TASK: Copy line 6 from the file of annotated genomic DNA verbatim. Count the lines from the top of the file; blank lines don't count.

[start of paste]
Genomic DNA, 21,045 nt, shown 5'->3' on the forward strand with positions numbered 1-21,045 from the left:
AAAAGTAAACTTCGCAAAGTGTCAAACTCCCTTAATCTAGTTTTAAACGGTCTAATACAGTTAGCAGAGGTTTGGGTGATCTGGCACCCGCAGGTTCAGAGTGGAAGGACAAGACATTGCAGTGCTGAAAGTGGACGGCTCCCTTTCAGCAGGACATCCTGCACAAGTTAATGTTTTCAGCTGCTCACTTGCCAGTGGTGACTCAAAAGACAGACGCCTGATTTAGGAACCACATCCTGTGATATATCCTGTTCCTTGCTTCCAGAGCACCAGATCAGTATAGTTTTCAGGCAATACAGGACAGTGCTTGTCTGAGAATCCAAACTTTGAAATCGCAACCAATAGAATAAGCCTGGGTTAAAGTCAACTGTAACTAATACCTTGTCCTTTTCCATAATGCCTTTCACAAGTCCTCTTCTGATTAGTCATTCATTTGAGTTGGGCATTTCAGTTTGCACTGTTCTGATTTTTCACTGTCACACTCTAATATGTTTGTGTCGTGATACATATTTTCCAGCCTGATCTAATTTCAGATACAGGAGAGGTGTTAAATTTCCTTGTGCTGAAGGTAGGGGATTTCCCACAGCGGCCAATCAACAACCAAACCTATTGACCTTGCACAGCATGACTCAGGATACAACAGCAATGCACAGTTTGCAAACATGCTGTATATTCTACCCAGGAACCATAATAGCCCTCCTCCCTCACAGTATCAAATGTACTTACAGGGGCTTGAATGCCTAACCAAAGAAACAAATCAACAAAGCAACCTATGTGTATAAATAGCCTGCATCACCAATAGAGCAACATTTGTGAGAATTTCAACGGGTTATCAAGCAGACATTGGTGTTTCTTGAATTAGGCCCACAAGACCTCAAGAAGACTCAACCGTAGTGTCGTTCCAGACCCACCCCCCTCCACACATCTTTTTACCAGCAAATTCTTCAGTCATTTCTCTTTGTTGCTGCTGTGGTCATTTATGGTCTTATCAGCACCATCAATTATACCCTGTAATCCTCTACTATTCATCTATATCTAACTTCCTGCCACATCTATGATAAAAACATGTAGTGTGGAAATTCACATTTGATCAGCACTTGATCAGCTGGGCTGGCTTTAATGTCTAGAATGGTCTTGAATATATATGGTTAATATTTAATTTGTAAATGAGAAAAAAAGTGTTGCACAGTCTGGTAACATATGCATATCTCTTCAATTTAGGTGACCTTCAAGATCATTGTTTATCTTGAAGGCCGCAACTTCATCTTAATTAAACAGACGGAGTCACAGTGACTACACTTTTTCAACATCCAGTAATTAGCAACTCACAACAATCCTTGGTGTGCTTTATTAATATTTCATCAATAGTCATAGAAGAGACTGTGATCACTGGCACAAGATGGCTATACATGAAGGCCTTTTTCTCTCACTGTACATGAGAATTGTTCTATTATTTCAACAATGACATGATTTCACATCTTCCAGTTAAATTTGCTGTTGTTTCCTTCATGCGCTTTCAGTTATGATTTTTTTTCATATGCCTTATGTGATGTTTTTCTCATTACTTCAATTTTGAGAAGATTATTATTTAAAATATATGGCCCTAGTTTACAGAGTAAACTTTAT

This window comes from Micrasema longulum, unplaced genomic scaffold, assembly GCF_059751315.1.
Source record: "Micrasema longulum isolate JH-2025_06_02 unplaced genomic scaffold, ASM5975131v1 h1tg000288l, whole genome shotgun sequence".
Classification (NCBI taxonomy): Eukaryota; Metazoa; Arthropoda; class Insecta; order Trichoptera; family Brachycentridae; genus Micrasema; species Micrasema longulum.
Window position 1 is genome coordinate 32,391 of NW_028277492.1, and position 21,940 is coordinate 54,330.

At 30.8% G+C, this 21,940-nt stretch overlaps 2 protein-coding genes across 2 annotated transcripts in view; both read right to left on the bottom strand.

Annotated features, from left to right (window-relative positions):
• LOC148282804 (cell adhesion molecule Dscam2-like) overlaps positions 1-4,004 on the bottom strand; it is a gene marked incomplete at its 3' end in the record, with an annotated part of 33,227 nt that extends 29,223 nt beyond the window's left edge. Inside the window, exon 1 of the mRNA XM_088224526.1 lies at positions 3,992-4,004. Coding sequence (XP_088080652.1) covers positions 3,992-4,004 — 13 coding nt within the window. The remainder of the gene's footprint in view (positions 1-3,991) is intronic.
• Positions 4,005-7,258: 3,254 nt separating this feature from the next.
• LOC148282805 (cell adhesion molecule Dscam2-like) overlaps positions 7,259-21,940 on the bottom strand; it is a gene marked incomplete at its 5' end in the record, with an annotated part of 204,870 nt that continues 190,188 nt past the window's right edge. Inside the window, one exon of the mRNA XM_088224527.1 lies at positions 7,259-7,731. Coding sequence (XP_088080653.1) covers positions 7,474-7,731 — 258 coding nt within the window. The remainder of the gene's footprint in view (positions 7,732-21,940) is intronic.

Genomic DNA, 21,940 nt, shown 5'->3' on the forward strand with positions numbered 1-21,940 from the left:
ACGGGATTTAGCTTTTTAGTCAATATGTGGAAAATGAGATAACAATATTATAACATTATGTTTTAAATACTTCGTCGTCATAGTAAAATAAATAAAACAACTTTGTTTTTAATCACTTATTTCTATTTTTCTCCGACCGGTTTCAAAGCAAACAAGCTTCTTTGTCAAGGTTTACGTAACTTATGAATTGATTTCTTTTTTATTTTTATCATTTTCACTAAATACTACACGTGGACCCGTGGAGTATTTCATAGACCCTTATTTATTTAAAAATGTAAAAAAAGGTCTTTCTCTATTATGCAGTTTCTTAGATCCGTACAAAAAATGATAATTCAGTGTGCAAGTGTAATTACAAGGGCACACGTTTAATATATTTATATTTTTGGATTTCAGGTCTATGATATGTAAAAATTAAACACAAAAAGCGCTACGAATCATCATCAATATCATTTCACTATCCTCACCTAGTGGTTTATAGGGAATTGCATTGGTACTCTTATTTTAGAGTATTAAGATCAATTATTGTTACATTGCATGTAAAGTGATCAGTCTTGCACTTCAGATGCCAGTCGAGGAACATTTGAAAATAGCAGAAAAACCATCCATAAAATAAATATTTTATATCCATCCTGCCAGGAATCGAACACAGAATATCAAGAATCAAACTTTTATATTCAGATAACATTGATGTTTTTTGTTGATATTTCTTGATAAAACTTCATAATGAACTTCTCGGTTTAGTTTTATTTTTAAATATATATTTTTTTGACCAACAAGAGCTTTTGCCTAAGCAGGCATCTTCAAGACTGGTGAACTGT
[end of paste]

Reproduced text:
Window position 1 is genome coordinate 32,391 of NW_028277492.1, and position 21,940 is coordinate 54,330.